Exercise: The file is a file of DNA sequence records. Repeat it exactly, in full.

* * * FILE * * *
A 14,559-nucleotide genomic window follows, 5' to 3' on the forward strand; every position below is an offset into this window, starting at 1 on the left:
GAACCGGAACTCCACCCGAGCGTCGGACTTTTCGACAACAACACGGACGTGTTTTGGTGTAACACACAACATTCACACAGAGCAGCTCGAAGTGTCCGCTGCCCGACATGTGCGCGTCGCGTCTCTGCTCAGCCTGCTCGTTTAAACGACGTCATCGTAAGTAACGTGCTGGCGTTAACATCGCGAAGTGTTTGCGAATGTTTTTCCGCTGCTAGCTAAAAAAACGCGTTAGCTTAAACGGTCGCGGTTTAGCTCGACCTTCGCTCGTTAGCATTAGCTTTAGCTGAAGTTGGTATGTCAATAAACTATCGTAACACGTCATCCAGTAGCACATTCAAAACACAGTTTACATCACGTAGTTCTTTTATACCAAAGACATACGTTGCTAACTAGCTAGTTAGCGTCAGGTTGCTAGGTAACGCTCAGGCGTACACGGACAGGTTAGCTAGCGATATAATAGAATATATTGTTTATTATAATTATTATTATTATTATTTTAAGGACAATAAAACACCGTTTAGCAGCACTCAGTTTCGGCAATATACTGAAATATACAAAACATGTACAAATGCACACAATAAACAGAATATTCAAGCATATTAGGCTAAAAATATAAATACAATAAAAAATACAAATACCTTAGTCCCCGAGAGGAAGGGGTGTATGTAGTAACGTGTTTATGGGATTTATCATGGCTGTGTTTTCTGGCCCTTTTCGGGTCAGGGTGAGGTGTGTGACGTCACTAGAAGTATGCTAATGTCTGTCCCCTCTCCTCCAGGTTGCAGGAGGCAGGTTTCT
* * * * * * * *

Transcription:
A 14,559-nucleotide genomic window follows, 5' to 3' on the forward strand; every position below is an offset into this window, starting at 1 on the left:
GAACCGGAACTCCACCCGAGCGTCGGACTTTTCGACAACAACACGGACGTGTTTTGGTGTAACACACAACATTCACACAGAGCAGCTCGAAGTGTCCGCTGCCCGACATGTGCGCGTCGCGTCTCTGCTCAGCCTGCTCGTTTAAACGACGTCATCGTAAGTAACGTGCTGGCGTTAACATCGCGAAGTGTTTGCGAATGTTTTTCCGCTGCTAGCTAAAAAAACGCGTTAGCTTAAACGGTCGCGGTTTAGCTCGACCTTCGCTCGTTAGCATTAGCTTTAGCTGAAGTTGGTATGTCAATAAACTATCGTAACACGTCATCCAGTAGCACATTCAAAACACAGTTTACATCACGTAGTTCTTTTATACCAAAGACATACGTTGCTAACTAGCTAGTTAGCGTCAGGTTGCTAGGTAACGCTCAGGCGTACACGGACAGGTTAGCTAGCGATATAATAGAATATATTGTTTATTATAATTATTATTATTATTATTTTAAGGACAATAAAACACCGTTTAGCAGCACTCAGTTTCGGCAATATACTGAAATATACAAAACATGTACAAATGCACACAATAAACAGAATATTCAAGCATATTAGGCTAAAAATATAAATACAATAAAAAATACAAATACCTTAGTCCCCGAGAGGAAGGGGTGTATGTAGTAACGTGTTTATGGGATTTATCATGGCTGTGTTTTCTGGCCCTTTTCGGGTCAGGGTGAGGTGTGTGACGTCACTAGAAGTATGCTAATGTCTGTCCCCTCTCCTCCAGGTTGCAGGAGGCAGGTTTCT